Proposed local street bikeways aim to divert Halifax drivers
Street redesigns could build links in citywide bike network
November 9, 2017, 8:38 pm ASTLast Updated: November 10, 2017, 9:11 pm AST'
Intersections around Quinpool Road could be redesigned to make streets quieter for cyclists, says David MacIsaac, active transportation supervisor at the Halifax Regional Municipality.
HRM proposed changes in which streets are “optimized to make it safer and more comfortable for people to bicycle on,” said MacIsaac.
Large maps and street mock-ups of Vernon-Seymour and Allan-Oak streets were displayed around the gym at St. Andrew’s Church in Halifax on Wednesday afternoon. People clustered around the displays to discuss two “local street bikeways.”
Vernon and Seymour streets run north-south, below Quinpool Road; Allan and Oak Streets run east-west, parallel to Quinpool Road.
Raised medians, signs and sensor-activated lights are among the options being considered. MacIsaac said bikes and cars would still share the road, but cars that use the streets as through-routes would be diverted away. With fewer cars, a local street bikeway wouldn’t necessarily need a bike lane.
MacIsaac and his colleagues gathered feedback on sticky notes and survey forms. He said it will be taken into consideration before his team reports to council.
Street designs and surveys are available online.
The municipality’s cycling infrastructure is “about 20 years behind the times,” said cyclist Alison Thompson. She said she doesn’t like bike lanes because cars park in them or open their doors into them. Intersections are where cyclists need help, she said.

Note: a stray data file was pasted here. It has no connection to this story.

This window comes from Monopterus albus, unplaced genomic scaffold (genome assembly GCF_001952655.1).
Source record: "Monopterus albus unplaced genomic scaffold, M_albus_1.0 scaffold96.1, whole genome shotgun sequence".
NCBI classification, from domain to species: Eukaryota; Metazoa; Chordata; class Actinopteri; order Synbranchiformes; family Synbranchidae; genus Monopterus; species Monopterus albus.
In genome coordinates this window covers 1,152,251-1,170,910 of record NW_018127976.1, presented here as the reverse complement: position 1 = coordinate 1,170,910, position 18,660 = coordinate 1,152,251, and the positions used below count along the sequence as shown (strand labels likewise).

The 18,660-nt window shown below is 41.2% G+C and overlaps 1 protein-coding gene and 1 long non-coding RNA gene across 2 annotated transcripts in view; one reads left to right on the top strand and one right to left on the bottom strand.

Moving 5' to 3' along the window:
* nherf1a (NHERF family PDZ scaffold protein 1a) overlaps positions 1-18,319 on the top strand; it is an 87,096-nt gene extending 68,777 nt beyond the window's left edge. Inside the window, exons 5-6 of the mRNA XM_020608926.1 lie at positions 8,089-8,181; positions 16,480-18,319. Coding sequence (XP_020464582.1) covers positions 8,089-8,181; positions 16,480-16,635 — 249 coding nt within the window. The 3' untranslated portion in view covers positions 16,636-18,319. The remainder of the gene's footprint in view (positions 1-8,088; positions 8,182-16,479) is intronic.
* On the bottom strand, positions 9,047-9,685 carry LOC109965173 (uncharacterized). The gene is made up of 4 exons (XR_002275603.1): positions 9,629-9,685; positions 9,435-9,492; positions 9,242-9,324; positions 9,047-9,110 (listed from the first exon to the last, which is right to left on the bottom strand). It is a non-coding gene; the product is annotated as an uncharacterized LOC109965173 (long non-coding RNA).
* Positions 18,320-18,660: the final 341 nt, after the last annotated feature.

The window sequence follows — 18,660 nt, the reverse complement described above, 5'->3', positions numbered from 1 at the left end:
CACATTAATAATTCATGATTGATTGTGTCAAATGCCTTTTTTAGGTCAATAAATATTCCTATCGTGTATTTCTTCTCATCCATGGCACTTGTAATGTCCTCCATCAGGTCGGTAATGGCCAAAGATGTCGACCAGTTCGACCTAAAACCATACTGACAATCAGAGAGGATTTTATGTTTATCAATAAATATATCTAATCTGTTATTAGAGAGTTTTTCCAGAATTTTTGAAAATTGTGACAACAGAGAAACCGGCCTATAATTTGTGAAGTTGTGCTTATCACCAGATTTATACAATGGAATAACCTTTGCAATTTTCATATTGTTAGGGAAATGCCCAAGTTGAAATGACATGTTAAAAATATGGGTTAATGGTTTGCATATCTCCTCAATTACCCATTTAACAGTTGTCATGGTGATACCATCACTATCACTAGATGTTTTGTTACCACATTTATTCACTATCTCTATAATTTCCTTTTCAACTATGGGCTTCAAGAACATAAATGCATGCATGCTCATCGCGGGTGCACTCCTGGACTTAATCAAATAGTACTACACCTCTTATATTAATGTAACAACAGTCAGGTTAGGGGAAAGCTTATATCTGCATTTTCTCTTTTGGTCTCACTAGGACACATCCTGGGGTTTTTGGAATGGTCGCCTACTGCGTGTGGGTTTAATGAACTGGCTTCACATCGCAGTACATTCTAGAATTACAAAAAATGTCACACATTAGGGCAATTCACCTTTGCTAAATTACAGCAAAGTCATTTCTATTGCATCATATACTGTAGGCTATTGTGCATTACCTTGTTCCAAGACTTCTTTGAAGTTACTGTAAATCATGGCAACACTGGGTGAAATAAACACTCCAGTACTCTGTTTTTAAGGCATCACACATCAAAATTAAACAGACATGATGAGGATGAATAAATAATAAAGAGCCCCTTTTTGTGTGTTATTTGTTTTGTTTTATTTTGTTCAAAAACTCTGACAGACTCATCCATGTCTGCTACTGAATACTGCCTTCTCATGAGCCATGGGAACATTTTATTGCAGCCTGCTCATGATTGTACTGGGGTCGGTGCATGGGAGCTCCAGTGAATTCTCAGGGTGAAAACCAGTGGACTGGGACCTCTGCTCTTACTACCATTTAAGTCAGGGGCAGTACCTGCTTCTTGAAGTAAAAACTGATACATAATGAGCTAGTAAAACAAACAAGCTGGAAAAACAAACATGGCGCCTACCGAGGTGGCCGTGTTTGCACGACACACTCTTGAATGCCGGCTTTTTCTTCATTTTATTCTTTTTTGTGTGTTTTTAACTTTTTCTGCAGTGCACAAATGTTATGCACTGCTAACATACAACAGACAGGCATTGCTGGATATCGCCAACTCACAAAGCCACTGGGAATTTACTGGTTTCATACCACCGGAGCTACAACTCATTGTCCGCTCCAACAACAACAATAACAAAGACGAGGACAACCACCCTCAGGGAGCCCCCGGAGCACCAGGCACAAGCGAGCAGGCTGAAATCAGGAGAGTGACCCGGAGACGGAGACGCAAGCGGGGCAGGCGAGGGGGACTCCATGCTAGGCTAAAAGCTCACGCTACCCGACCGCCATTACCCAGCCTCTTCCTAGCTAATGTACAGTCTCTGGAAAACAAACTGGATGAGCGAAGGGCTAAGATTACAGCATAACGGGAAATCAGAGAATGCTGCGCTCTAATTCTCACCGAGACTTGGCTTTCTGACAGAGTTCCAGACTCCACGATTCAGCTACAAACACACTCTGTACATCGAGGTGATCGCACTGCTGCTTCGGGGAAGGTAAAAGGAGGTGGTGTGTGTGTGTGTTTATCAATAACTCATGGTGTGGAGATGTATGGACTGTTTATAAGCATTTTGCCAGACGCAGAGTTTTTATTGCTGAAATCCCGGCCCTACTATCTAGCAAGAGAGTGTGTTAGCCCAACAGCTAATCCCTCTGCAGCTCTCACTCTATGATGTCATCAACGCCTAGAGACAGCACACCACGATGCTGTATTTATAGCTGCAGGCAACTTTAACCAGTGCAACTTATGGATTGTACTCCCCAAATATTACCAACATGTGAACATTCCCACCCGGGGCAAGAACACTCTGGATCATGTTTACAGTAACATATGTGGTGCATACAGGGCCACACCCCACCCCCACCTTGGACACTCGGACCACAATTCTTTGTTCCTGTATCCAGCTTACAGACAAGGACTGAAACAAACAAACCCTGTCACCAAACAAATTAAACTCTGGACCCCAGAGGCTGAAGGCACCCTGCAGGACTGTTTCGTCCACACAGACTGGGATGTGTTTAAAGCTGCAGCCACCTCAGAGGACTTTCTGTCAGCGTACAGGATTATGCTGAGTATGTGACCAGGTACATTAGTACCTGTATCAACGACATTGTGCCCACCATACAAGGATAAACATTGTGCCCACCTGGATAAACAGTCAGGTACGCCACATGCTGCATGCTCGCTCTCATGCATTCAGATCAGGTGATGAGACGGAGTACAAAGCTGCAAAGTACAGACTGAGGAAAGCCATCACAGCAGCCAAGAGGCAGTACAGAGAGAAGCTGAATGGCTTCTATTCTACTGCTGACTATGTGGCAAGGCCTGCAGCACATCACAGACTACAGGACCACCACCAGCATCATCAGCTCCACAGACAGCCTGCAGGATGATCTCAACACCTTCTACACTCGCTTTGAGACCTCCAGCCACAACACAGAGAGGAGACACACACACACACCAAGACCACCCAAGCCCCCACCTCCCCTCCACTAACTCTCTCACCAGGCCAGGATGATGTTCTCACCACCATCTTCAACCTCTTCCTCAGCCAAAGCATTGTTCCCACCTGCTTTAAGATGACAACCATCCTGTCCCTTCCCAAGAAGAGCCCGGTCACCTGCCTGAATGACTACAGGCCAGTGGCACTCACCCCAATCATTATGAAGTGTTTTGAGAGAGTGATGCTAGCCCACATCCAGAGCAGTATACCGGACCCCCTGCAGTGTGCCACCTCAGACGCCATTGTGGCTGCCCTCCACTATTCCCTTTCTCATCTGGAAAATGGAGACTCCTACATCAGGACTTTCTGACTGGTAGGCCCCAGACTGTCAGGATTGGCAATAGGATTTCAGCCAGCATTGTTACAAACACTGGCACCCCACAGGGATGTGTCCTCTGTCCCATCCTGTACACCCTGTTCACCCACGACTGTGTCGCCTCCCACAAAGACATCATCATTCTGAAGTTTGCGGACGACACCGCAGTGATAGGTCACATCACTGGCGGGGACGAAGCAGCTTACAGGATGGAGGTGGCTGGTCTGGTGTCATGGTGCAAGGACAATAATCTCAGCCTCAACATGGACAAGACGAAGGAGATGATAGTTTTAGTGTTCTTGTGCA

Cheryl MacRae lives on one of the streets mentioned in the proposal and worries that she’ll be made to drive in circles.
Coburg Road resident Ian Austen was also at the consultation. He said he gives the proposal his full support. Even though he doesn’t get around by bike, he finds it’s important to connect bike-friendly streets so cyclists don’t have to “portage” across areas that aren’t safe.
MacIsaac said local street bikeways could be safer for pedestrians, too.
Natalia Diaz-Insense is the youth active transportation co-ordinator at the Ecology Action Centre. She attended the consultation on behalf of LeMarchant – St. Thomas Elementary School, which is one block away from Vernon Street. She said parents are nervous about letting their children walk to school, and safer pedestrian streets would help those kids a lot.
Parking on Vernon-Seymour and Allan-Oak streets would be affected minimally, if at all—depending on the final designs, said MacIsaac.
MacIsaac said the Allan-Oak and Vernon-Seymour corridors would link to a larger network. Some pieces already exist — like the Windsor Street and University Avenue bike lanes. The rest, he said, can be expected within the next five years.
Planning for a network
Michael Wexler is an urban planner and designer for Copenhagenize in Montreal. The consultancy firm specializes in urban cycling. In a phone interview with The Signal, Wexler said the best way to encourage urban cycling is to have streets with low and slow traffic, connected by safe intersections.
“The biggest problem that North American cities are still facing is they’re building a corridor here, a bikeway here, and they’re not planning as a network,” he said. “If you were taking a train and it just stopped halfway and then you had to run along the tracks for a while, I mean, nobody would use that train.”
HRM’s proposed changes are part of a larger plan the municipality created in 2006, and updated in 2014, to facilitate more walking and biking. Ninety-three kilometres of bike lanes have been created over the last 11 years.
Once designs are finalized and approved by regional council, changes to Vernon-Seymour and Allan-Oak streets could be made next year.